‘Blank’ Dead Sea scroll fragment gives up secrets to research team with Maltese academic

A three-way international study involving the University of Malta has revealed words on a Dead Sea scroll fragment previously believed to be blank

The image on the left shows one of the Dead Sea Scrolls fragments held at The University of Manchester's John Rylands Library. The one on the right is a multispectral image of the same fragment revealing three lines of text in Hebrew, including the word
The image on the left shows one of the Dead Sea Scrolls fragments held at The University of Manchester's John Rylands Library. The one on the right is a multispectral image of the same fragment revealing three lines of text in Hebrew, including the word "Shabbat".

There was no rest for one ancient “Sabbath,” as new research by a team including a Maltese academic coaxed readable text from four Dead Sea Scroll manuscript fragments, previously thought to be blank.

The study undertaken by Professor Joan Taylor of King's College, London, Professor Marcello Fidanzio  from the Faculty of Theology of Lugano and Dr Dennis Mizzi from the University of Malta examined fragments of leather housed at The University of Manchester's John Rylands Library and used multi-spectral imaging.

Unlike other recent cases of forgeries assumed to be Dead Sea Scrolls fragments, all of these small pieces were unearthed in the official excavations of the Qumran caves in the West Bank, where the original scrolls were found, and were never passed through the antiquities market, said the University of Malta in a statement this morning.

In the 1950s, the fragments had been gifted by the Jordanian government to Ronald Reed, leather expert at the University of Leeds, so he could study their physical and chemical composition. It was assumed that the pieces were ideal for scientific tests, as they were blank and relatively worthless. These were studied and published by Reed and his student John Poole, and then stored safely away.

In 1997 the Reed Collection was donated to The University of Manchester through the initiative of Rylands Professor of Biblical Criticism and Exegesis, George Brooke. These fragments were stored in Reed's own labelled boxes in The John Rylands Library, and have been “relatively untouched” since then, said the university.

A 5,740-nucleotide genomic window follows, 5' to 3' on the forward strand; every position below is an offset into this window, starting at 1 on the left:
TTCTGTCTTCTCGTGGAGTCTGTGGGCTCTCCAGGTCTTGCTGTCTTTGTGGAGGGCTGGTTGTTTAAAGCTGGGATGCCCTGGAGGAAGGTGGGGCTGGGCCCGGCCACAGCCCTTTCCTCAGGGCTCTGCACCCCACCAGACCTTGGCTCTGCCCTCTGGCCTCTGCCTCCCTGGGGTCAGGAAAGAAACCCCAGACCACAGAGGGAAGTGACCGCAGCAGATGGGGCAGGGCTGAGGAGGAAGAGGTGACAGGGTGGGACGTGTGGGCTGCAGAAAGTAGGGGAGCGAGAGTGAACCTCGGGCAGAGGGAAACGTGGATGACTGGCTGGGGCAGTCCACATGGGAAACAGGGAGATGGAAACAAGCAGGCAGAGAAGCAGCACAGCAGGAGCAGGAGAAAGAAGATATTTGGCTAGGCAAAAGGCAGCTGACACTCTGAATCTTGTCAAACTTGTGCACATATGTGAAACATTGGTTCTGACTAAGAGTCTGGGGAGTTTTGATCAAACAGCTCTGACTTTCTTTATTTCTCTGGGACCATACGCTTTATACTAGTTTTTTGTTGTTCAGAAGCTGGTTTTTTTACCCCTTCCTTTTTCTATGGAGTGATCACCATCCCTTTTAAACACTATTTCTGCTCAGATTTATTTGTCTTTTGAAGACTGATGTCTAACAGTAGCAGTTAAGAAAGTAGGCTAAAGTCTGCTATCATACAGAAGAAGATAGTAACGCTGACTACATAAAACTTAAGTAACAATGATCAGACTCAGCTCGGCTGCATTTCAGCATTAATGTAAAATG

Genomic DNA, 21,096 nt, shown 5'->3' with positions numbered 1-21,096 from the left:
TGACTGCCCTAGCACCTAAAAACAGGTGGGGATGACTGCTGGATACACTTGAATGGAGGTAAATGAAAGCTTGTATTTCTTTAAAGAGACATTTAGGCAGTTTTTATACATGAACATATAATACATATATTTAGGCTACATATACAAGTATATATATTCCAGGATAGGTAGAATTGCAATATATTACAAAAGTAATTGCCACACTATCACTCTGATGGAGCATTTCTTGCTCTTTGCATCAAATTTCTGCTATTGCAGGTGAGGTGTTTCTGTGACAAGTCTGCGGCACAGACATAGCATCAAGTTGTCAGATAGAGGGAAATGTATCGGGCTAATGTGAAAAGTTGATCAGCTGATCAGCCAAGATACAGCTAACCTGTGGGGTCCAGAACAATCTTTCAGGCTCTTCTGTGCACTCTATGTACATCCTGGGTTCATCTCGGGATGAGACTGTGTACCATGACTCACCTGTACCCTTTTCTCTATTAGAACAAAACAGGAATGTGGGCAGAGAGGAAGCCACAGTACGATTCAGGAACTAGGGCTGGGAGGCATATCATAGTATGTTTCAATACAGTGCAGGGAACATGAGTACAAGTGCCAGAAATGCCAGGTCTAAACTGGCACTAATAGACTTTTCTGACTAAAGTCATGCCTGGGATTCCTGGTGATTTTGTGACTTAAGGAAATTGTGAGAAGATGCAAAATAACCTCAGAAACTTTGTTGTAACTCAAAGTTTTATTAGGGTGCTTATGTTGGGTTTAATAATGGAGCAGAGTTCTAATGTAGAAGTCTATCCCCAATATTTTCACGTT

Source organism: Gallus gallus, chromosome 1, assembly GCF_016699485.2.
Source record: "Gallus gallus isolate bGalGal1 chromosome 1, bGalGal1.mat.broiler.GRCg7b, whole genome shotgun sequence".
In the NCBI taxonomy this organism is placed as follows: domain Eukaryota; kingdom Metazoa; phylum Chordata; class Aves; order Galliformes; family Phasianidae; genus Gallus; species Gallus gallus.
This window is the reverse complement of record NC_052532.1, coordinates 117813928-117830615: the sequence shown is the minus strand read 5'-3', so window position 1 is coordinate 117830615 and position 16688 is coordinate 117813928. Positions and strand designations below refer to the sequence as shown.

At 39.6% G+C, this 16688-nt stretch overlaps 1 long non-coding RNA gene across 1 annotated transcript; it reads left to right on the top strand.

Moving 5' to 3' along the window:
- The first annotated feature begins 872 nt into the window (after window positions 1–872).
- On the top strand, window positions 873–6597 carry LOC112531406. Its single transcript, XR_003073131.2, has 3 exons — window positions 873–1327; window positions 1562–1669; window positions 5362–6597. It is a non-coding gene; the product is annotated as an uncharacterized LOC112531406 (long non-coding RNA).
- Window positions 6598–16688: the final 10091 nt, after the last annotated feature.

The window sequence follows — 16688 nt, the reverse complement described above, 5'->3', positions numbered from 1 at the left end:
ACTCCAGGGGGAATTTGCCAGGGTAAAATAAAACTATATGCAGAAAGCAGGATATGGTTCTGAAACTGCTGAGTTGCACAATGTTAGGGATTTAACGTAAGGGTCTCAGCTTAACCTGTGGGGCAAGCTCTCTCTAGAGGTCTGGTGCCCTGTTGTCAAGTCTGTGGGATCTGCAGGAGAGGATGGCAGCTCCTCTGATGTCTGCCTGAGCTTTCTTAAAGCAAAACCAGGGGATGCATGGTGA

But whilst examining the fragments for the new study, Professor Taylor thought it possible that one of them could contain a letter and so she decided to photograph all of the existing fragments, over 1cm, that appeared blank to the naked eye.

Fifty-one fragments were imaged front and back using high-resolution and multispectral photography equipment. Six were identified for further detailed investigation; of these, it was established that four had readable Hebrew or Aramaic text. The study has also revealed ruled lines and small vestiges of letters on other fragments.

The most substantial fragment has the remains of four lines of text with 15-16 letters, most of which are only partially preserved, but the word “Shabbat” (Sabbath) can be clearly read. 

The research team is currently undertaking further investigations of these fragments in consultation with The John Rylands Library and Professor Brooke, as part of a larger project studying the various Qumran artefacts at the John Rylands Library. The results will be published in a report.

"I am hugely grateful to Professor Joan Taylor and her colleagues, and to the brilliant work of our imaging specialists, for bringing this astonishing discovery to light," said Professor Christopher Pressler, John Rylands University Librarian.

"Our University is now the only institution in the UK to hold authenticated textual fragments of the Dead Sea scrolls. It is particularly fitting that these fragments are held here at The John Rylands Library, one of the world’s greatest repositories of Judaeo-Christian texts," he added.

 

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